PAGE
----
Reserves blown by $130M

By Paneetha Ameresekere | Published: 2:10 AM Dec 6 2021

By Paneetha Ameresekere  

Money market liquidity during Friday’s trading decreased for the second consecutive market day, this time sharply by Rs 26,210.7 million (US$ 129.72 million), vis-à-vis, at the discounted, albeit, so-called benchmark ‘spot’ price of Rs 202.05 to the US dollar as at Wednesday due to the possible settlement/s by part foreign reserves sales for the triple purposes to aid the market to import so-called essential items and also to meet net foreign outflows from the bourse and/or Government of Sri Lanka’s (GoSL’s) foreign debt servicing commitments. 

GoSL’s non-demand pull inflationary face value money printing (FVMP) debt increased by Rs 2,319.70 million to Rs 1,803,399.58 million (Rs 1.8034 trillion) on Friday due to a lack of revenue. This increase on the whole was 0.13 per cent.  GoSL’s FVMP debt has been over Rs one trillion for a record consecutive 92 market days to Friday.

GoSL’s at least theoretical MP borrowing costs fell for the sixth consecutive market day to Friday, this time too sharply, by 0.74 per cent (Rs 337.11 million) to Rs 45,151.88 million, driven by persistent uncertainty, resulting in market preference to invest in riskless, low returns Treasury (T) Bills and T-Bonds, rather than lend to the lucrative private sector, the engine of growth.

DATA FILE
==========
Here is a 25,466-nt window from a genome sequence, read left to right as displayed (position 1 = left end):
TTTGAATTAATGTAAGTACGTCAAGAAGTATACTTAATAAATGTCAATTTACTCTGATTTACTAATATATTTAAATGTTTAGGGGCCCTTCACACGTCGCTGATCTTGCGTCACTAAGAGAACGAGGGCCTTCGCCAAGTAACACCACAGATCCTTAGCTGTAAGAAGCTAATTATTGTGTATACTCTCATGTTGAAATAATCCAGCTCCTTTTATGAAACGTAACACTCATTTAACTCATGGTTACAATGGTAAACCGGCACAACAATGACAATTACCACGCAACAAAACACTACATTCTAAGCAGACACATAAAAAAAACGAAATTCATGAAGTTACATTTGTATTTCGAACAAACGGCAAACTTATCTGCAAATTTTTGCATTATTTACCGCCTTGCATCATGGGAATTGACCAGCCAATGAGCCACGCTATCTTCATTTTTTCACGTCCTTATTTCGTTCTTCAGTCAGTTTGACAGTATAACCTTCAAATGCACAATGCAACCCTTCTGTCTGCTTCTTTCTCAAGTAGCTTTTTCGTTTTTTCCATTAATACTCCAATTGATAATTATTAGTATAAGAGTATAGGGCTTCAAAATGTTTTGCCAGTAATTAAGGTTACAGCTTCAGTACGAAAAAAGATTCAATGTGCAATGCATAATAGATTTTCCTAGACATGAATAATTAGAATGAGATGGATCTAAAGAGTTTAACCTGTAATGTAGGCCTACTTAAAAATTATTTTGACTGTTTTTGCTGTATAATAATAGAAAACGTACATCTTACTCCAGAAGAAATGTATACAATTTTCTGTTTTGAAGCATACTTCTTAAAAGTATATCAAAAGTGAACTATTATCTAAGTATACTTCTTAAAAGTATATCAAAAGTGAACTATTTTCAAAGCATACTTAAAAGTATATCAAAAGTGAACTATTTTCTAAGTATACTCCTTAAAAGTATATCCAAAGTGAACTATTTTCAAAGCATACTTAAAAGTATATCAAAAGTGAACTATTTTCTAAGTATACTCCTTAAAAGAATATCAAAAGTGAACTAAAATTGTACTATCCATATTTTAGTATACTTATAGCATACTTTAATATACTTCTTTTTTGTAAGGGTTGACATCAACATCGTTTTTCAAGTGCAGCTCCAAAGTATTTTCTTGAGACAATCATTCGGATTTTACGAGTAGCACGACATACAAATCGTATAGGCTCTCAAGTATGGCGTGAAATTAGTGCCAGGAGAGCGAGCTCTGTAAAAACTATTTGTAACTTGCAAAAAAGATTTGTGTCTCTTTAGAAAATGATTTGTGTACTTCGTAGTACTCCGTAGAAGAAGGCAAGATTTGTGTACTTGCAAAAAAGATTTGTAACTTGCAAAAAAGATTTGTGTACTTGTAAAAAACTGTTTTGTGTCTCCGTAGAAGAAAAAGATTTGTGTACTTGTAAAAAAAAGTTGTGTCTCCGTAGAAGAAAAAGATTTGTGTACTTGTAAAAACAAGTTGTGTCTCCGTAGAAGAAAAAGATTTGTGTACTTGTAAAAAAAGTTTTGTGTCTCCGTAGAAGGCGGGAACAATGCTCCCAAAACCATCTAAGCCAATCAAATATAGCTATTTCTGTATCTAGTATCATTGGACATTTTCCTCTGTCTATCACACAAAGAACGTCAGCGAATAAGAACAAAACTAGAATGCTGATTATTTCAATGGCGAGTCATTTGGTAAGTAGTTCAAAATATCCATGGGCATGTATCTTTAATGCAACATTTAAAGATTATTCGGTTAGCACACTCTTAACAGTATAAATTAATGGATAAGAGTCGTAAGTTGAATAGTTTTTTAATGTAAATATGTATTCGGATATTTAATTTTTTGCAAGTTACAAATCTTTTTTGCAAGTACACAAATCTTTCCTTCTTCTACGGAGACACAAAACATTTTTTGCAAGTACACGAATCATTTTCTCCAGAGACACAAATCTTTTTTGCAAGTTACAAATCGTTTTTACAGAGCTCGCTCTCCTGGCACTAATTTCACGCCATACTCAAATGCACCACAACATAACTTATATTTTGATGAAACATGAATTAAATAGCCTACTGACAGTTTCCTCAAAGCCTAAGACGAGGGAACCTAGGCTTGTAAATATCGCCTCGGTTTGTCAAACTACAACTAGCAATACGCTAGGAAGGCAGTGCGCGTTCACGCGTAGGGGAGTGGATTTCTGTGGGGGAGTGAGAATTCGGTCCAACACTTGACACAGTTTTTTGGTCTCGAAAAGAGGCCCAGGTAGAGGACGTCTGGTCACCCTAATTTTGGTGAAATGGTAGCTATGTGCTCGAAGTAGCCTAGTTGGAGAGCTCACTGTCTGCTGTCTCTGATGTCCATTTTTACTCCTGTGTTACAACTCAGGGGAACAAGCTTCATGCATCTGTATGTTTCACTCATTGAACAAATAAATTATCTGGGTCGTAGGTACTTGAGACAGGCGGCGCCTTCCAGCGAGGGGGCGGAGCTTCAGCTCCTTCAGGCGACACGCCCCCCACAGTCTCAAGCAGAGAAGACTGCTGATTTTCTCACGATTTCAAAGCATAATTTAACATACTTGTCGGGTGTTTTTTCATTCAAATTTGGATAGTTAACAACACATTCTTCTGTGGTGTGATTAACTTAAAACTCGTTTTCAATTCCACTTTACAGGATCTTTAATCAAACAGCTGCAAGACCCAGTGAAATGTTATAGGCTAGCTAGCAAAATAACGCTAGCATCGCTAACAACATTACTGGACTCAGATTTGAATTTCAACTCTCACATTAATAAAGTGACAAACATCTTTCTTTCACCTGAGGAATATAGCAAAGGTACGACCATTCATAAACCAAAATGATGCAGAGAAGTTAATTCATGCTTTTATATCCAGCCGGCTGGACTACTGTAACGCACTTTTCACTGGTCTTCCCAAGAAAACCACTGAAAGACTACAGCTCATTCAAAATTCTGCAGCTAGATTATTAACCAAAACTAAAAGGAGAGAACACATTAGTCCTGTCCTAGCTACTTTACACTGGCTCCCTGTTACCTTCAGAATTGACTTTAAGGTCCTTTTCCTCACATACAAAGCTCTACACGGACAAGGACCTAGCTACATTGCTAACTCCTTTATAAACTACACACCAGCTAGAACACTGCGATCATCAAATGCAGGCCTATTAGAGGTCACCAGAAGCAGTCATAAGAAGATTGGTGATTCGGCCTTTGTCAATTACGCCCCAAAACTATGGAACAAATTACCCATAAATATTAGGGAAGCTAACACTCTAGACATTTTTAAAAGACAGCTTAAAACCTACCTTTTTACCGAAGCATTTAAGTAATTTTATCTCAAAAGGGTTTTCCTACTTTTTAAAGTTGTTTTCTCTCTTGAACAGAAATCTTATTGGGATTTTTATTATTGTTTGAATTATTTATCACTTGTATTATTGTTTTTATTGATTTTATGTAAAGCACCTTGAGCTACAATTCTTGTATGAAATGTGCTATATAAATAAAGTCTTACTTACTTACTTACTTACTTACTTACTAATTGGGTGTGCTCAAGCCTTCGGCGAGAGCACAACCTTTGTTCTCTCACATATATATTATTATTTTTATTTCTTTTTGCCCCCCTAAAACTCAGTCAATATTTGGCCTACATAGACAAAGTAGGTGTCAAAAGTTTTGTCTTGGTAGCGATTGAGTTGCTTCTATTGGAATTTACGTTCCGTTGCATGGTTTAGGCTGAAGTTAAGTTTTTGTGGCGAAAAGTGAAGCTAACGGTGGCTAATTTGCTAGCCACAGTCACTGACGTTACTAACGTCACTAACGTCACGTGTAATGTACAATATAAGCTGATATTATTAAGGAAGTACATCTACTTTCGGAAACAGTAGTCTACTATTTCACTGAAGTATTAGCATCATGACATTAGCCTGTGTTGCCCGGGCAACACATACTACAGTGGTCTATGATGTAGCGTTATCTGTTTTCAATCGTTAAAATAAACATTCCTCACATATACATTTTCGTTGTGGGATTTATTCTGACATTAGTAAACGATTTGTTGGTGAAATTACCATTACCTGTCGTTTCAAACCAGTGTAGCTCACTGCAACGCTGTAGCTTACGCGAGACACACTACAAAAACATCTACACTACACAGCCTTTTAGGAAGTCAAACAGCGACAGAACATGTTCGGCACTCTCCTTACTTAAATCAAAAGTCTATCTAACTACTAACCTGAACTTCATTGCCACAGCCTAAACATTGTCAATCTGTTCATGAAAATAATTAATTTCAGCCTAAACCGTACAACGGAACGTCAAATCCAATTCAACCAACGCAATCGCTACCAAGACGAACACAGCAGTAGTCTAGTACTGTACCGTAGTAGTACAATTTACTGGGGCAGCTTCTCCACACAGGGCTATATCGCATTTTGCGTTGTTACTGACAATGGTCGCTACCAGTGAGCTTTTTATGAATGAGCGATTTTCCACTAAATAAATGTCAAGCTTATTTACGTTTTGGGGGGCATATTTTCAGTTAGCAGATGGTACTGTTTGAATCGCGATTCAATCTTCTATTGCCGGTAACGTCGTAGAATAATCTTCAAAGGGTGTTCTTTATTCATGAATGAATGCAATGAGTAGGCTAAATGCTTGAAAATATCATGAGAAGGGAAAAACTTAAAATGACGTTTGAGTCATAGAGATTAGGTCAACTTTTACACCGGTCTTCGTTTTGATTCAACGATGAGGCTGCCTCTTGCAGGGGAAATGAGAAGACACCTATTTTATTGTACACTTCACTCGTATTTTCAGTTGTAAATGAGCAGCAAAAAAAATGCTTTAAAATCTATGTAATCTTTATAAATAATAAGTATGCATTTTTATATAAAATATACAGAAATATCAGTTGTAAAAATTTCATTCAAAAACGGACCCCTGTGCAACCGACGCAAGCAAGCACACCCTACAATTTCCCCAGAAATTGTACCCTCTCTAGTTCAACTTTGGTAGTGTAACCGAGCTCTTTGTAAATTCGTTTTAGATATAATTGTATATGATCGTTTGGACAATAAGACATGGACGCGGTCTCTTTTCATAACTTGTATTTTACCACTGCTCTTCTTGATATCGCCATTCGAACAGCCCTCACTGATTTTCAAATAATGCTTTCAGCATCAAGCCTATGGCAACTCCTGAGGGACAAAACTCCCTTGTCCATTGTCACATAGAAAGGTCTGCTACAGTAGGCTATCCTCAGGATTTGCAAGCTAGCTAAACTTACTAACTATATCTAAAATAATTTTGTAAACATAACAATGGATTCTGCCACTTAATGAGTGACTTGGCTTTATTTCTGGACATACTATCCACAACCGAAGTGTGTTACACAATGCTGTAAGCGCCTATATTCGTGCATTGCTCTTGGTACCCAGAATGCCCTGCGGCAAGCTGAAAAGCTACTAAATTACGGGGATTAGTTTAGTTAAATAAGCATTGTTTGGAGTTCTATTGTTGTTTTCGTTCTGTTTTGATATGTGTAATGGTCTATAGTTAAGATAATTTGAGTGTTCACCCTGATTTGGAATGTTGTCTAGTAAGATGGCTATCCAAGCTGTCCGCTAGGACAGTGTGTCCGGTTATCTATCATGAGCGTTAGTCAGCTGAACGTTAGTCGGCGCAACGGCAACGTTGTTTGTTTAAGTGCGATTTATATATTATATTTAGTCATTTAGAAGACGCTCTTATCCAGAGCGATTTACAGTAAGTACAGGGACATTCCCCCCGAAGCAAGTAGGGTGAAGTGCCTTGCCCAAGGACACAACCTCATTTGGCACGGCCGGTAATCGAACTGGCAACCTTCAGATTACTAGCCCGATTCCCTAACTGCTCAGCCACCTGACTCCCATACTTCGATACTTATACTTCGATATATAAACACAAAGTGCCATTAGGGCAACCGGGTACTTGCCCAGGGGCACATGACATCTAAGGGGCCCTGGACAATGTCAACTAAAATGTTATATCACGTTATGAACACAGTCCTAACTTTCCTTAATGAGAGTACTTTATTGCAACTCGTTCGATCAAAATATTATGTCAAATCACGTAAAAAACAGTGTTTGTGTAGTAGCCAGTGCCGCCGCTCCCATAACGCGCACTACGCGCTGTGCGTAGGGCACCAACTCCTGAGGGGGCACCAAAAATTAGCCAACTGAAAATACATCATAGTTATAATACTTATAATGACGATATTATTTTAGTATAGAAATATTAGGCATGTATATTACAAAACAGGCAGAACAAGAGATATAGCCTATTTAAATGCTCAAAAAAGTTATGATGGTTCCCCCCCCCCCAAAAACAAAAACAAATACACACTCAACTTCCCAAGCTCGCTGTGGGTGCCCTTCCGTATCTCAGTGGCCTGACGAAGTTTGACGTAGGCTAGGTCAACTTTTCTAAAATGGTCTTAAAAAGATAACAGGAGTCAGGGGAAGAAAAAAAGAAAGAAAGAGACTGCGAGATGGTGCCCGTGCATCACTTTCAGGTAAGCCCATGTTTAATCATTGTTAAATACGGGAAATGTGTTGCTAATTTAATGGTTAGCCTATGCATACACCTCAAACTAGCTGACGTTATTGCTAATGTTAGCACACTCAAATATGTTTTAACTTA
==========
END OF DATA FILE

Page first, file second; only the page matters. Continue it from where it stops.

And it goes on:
Money market was short for the 60th consecutive market day to Friday, thereby causing persistent rate pressure, with market shortfall steeply increasing by 8.29 per cent (Rs 23,891 million) to Rs 312,202 million. 

The interbank foreign exchange (FX) market was ‘dead’ for the 147th consecutive market day to Friday with no outright transactions taking place, coupled with all trades in the FX market, including bank-client trades too, since midnight on 6 September, mandated to be executed under a controlled exchange rate (ER) regime of between Rs 202-203 to the dollar, aiding in the spawning of a black market. 

Non-commercial consumer credit card trades such as for education and health however may be executed at a premium of five per cent over the administered ER of Rs 203 to the dollar, leading to such trades being executed at the Rs 213-214 levels to the dollar. Remittances too can be converted at a premium of Rs 10 per dollar, over and above its administered, albeit inflated rupee value of Rs 200 to the dollar, valid up to the year end (31.12.2021).

 At the controlled ER of Rs 203, the ER will have had depreciated by 7.69 per cent (Rs 14.50) in the calendar year to  Friday  and  year-on-year by between 9.52-8.32 per cent (Rs 17.65-15.60) to the dollar, respectively.

By Paneetha Ameresekere | Published: 2:10 AM Dec 6 2021

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